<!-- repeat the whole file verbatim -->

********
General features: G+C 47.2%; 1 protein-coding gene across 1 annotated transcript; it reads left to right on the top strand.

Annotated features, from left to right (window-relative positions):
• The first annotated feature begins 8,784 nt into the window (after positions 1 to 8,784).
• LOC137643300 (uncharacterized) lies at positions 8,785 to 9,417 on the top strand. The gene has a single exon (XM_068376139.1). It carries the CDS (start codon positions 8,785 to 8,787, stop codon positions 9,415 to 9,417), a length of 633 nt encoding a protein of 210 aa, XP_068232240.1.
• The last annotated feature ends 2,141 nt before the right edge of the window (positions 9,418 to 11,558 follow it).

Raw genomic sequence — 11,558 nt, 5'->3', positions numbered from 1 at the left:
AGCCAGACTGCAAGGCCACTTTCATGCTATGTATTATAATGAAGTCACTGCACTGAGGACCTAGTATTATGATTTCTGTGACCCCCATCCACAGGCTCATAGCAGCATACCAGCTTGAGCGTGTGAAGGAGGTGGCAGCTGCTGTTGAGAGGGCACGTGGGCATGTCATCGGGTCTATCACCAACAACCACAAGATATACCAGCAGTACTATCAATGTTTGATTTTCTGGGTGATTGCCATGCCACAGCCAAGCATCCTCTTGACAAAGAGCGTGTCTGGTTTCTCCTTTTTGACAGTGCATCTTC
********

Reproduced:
General features: G+C 47.2%; 1 protein-coding gene across 1 annotated transcript; it reads left to right on the top strand.

Annotated features, from left to right (window-relative positions):
• The first annotated feature begins 8,784 nt into the window (after positions 1 to 8,784).
• LOC137643300 (uncharacterized) lies at positions 8,785 to 9,417 on the top strand. The gene has a single exon (XM_068376139.1). It carries the CDS (start codon positions 8,785 to 8,787, stop codon positions 9,415 to 9,417), a length of 633 nt encoding a protein of 210 aa, XP_068232240.1.
• The last annotated feature ends 2,141 nt before the right edge of the window (positions 9,418 to 11,558 follow it).

Raw genomic sequence — 11,558 nt, 5'->3', positions numbered from 1 at the left:
AGCCAGACTGCAAGGCCACTTTCATGCTATGTATTATAATGAAGTCACTGCACTGAGGACCTAGTATTATGATTTCTGTGACCCCCATCCACAGGCTCATAGCAGCATACCAGCTTGAGCGTGTGAAGGAGGTGGCAGCTGCTGTTGAGAGGGCACGTGGGCATGTCATCGGGTCTATCACCAACAACCACAAGATATACCAGCAGTACTATCAATGTTTGATTTTCTGGGTGATTGCCATGCCACAGCCAAGCATCCTCTTGACAAAGAGCGTGTCTGGTTTCTCCTTTTTGACAGTGCATCTTC